Brooklyns at the Pepsi Center
According to the Guy Code, it is not socially acceptable for two guys to split a burger or any other food item when out in a group. This rule is well defined; the only people allowed to share are girls, couples and men who are inclined to split a "salad." And it's really only okay for couples to share when the guy half orders something he really wants, knowing that through a combination of speedy gluttony and keeping his elbows up, he'll manage to eat over 75 percent of it. Unfortunately, after several million beers, this very important principle was ignored by the new Swiss and Polish representatives to the Institute of Drinking Studies.
Although we'd already overstuffed ourselves on wings and artichoke dip at Brooklyn's at the Pepsi Center (901 Auraria Parkway), we decided to continue with the Roman bacchanalia theme and order entrees. That's when we heard the Pole ask the Swiss, "Do we want cheese on our burger?" The Institute consensus was that this kind of behavior was way too "progressive" -- but we also agreed that it kind of fit the profile of two guys who had seen Neil Diamond and Queen in concert. Defusing the situation through humor, the Pole told us that to make things really progressive, he'd sing "Song Sung Blue" to the Swiss as they shared the burger. At that, the rest of us moved on; we weren't there to discuss prison life.
We were there to prepare for the event of the year: the Who. And Brooklyn's had quickly shown it was the right place for this activity, setting the mood by playing a continuous loop of Who classics. I was less impressed by the fact that we were socked away in a corner with no real room to expand beyond the three early arrivals to our anticipated ten members -- but when we suggested that we pull over an adjacent table, our highly snotty hostess informed us that it belonged to another waitperson. We didn't want to move locations, though, because our personal waitperson was superb. If my Guinness was at the halfway mark, he asked if I wanted another; if it was below that, he just brought another. So when the rest of our party finally showed, we took matters into our own hands and simply usurped the nearby table, letting our waiter work it out with his colleague, who was already buried with a larger group. The snotty hostess was not at all pleased, and insinuated that I should leave running the restaurant to her. To which I responded that Brooklyn's should hire a hostess old enough to legally drink, someone who understands the social implications of concert preparation.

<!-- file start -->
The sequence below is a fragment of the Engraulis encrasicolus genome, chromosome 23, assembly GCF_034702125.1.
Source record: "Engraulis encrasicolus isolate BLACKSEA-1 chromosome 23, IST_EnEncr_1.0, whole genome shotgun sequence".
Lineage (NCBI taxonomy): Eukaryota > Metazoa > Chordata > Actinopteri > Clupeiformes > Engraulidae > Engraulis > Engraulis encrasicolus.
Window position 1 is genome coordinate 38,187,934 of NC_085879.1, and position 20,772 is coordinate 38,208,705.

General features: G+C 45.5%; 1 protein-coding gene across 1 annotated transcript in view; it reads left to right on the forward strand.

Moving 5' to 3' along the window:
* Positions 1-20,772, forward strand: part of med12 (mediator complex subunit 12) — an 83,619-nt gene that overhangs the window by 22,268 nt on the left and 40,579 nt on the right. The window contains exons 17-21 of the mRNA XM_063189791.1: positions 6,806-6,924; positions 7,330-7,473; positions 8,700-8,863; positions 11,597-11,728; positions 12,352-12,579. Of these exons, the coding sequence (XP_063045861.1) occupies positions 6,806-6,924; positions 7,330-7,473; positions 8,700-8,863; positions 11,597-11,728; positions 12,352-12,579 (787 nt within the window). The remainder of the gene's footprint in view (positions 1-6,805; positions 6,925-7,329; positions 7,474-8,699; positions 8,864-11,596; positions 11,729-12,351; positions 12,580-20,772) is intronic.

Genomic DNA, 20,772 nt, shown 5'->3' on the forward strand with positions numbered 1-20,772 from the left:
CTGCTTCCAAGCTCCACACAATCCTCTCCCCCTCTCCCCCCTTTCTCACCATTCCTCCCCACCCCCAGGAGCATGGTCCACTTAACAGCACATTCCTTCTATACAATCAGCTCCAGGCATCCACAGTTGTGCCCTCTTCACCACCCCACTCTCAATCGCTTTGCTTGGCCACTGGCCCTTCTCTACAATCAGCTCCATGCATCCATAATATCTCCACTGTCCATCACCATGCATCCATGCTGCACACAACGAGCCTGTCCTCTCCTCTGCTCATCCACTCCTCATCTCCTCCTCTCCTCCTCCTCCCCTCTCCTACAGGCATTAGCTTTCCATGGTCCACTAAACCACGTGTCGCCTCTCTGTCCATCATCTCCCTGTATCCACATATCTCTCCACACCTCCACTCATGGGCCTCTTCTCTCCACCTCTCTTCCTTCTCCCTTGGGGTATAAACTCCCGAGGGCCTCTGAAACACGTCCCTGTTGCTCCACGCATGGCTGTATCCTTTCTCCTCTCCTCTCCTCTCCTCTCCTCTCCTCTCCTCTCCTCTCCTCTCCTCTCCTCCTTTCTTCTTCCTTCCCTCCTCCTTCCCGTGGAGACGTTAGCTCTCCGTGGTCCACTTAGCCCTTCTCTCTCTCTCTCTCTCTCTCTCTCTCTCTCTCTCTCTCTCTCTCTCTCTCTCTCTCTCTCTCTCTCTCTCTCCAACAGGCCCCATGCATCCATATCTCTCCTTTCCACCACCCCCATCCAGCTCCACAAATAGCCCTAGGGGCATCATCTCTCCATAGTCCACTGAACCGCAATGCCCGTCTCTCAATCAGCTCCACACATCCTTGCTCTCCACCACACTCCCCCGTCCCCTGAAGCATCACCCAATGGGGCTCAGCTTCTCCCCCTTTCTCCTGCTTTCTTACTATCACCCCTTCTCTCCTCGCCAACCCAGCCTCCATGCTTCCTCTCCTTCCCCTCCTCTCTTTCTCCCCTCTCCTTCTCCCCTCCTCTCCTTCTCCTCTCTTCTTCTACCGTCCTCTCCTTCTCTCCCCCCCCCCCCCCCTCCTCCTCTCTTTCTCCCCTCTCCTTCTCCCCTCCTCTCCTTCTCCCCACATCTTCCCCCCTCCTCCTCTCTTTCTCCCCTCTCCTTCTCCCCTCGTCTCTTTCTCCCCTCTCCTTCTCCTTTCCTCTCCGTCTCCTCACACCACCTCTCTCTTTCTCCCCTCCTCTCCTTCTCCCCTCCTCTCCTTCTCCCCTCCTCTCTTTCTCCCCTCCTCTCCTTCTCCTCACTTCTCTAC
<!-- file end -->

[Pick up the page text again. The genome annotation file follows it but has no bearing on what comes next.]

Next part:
Because beyond the show itself, concerts are all about being social. From the time you get your tickets, there's a buildup to the main event. You have to plan where to start the night, who's going to remember the tickets, who's going to smuggle the camera into the concert hall, who's going to carry the overpriced souvenirs you buy, and who's going to drive home. Reliving past concerts, especially your first and best, is a required activity, as is making new connections. As you sweat it out on the floor, singing at the top of your lungs, playing your favorite air instrument and sharing assorted intoxicants, you invariably bond with your neighbors. Back at Brooklyn's after the show, the Scotsman was so effective in his quest for cigarettes that he not only got his "fags," but also a place for us to stay should we ever be in the Springs. And still later, the affable Steve opened his home to us, where we shared smokes, shots and a detailed rehashing of the Who's phenomenal performance.
Brooklyn's proved the perfect beginning and almost-end to one of the best concerts ever, and you should be sorry if you missed it. (Fortunately, a DVD and CD of the show are available at www.themusic.com, with all proceeds going to charity.) The staff -- aside from the hostess -- was great, and if you absolutely must share, the portions are just big enough for you to split a burger with your closest concert companion.
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